Complex Polynomial Systems

# Introduction

Mathematica functions Reduce, Resolve, and FindInstance allow to solve a wide variety of problems that can be expressed in terms of equations and inequalities. The functions use a collection of algorithms applicable to classes of problems satisfying particular properties, as well as a set of heuristics that attempt to reduce the given problem to a sequence of problems which can be solved using the algorithms. This notebook describes the algorithms used to solve the class of problems known as complex polynomial systems. It characterizes the structure of the returned answers, and describes the options that affect various aspects of solving the complex polynomial systems.

A complex polynomial system is an expression constructed with polynomial equations and inequations

combined using logical connectives and quantifiers

An occurrence of a variable x inside is called a bound occurrence, and any other occurrence of x is called a free occurrence. A variable x is called a free variable of a complex polynomial system if the system contains a free occurrence of x. A complex polynomial system is quantifier-free if it contains no quantifiers.

Here is an example of a complex polynomial system with free variables x, y, and z.

In Mathematica, quantifiers are represented using the functions Exists () and ForAll ().

Any complex polynomial system can be transformed to the prenex normal form

where each is a quantifier or , and is quantifier-free.

Any quantifier-free complex polynomial system can be transformed to the disjunctive normal form

where each is a polynomial equation or inequation.

Reduce, Resolve, and FindInstance always put complex polynomial systems in the prenex normal form, with quantifier-free parts in the disjunctive normal form, and subtract the sides of the equations and inequations to put them in the form

In the following sections, assume that the system has been transformed to this form.

Reduce can solve arbitrary complex polynomial systems. The solution (possibly after expanding with respect to ) is a disjunction of terms of the form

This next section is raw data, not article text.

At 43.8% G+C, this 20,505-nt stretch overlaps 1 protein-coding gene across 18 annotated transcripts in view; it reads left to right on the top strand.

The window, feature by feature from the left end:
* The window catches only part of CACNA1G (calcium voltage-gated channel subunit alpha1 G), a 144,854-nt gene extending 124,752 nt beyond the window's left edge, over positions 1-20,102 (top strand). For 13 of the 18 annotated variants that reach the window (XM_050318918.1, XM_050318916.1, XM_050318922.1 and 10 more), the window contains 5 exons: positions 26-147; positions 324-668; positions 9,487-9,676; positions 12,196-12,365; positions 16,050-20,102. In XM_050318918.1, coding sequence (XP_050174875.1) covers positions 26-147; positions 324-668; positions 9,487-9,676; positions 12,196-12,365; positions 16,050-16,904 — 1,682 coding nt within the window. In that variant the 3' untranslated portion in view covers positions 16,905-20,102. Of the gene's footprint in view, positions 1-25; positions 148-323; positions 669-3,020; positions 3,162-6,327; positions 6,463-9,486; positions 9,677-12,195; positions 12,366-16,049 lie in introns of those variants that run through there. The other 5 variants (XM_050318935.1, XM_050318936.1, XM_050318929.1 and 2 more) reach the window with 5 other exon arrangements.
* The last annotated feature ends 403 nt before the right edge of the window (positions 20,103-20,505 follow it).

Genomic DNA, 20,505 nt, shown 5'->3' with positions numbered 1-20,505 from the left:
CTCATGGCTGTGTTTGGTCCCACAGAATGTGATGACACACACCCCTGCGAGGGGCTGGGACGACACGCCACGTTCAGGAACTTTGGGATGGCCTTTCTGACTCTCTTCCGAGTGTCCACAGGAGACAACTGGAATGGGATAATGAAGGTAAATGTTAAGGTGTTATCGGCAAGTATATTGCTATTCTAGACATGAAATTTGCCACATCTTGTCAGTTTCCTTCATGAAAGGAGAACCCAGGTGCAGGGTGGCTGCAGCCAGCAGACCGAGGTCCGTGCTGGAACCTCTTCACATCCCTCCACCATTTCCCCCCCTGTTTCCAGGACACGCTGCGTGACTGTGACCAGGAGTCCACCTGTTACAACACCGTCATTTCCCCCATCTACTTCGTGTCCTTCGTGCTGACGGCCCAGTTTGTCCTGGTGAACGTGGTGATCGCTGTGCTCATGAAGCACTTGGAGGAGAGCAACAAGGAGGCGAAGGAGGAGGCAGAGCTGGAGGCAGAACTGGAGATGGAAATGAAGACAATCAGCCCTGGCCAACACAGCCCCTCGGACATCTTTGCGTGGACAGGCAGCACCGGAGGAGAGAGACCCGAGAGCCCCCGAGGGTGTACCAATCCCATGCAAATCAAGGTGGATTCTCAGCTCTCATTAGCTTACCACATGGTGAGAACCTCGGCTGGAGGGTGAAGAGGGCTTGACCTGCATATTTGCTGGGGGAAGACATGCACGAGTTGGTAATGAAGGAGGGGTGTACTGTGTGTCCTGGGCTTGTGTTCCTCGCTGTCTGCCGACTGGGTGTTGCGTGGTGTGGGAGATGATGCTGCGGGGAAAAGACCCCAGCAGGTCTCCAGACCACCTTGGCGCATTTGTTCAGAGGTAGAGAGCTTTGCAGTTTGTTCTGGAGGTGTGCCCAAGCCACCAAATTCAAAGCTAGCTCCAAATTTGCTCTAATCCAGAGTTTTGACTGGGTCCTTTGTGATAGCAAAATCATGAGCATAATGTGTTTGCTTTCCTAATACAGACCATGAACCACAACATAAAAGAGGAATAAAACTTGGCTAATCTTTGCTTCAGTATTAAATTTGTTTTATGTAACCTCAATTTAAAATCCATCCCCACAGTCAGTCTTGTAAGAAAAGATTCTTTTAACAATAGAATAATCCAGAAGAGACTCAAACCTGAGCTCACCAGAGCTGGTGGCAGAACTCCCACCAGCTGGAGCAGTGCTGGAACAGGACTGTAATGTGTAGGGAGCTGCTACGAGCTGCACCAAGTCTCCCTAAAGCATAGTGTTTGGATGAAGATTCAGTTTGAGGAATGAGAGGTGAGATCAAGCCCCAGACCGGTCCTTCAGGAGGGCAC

where are the free variables of the system, each is a polynomial, each is an algebraic function expressed using radicals or Root objects, and any terms of the conjunction (4) may be absent. Each is well defined, that is, no denominators or leading terms of Root objects in become zero for any satisfying the preceding terms of the conjunction (4).

This solves the system (1).

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Resolve can eliminate quantifiers from arbitrary complex polynomial systems. If no variables are specified, the result is a logical combination of terms

where f and g are polynomials, and each is a free variable of the system. With variables specified in the input, Resolve gives the same answer as Reduce.

This eliminates quantifiers from the system (1).

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FindInstance can handle arbitrary complex polynomial systems giving instances of complex solutions, or an empty list for systems that have no solutions. If the number of instances requested is more than one, the instances are randomly generated from the full solution of the system, and therefore they may depend on the value of the RandomSeed option. If one instance is requested, a faster algorithm that produces one instance is used, and the instance returned is always the same.

This finds a solution for the system (1).

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The main tool used in solving complex polynomial systems is the Gröbner basis algorithm (see, e.g., [1]), which is directly available in Mathematica as the GroebnerBasis function.

# Gröbner Bases

## Theory

This section gives a very brief introduction to the theory of Gröbner bases. It presents only the properties that are necessary to describe the algorithms used by Mathematica in solving complex polynomial systems. For a more complete presentation see, for example, [1], [2]. Note that what [2] calls a monomial, [1] calls a term, and vice versa. This notebook uses the terminology of [1].

A monomial in is an expression of the form with nonnegative integers .

Let be the set of all monomials in . A monomial order is a linear order on M, such that 1 t for all t M, and implies for all .

Let R be a field, the domain of integers, or the domain of univariate polynomials over a field. Let Quot and Rem be functions defined as follows. If R is a field, Quot(a, b) = a/b, and Rem(a, b) = 0. If R is the domain of integers, Quot and Rem are the integer quotient and remainder functions, with . If R is the domain of univariate polynomials over a field, Quot and Rem are the polynomial quotient and remainder functions.

A product , where a is a nonzero element of R and m is a monomial, is called a term.

Let be a monomial order on M, and let . The leading monomial LM(f) of f is the -largest monomial appearing in f, the leading coefficient LC(f) of f is the coefficient at LM(f) in f, and the leading term LT(f) of f is the product LC(f) LM(f).

A Gröbner basis of an ideal I in , with respect to a monomial order , is a finite set G of polynomials, such that for each f I, there exists g G, such that LT(g) divides LT(f). Every ideal I has a Gröbner basis (see, e.g., [1] for a proof).

Let , and let be a monomial. A term is reducible modulo p, if LM(p) divides m, and a ≠ Rem(a, LC(p)). If t is reducible modulo p, the reduction of t modulo p is the polynomial

Note that if Rem(a, LC(p)) ≠ 0, then LT(Red(t, p)) = Rem(a, LC(p)) m; otherwise LM(Red(t, p)) m.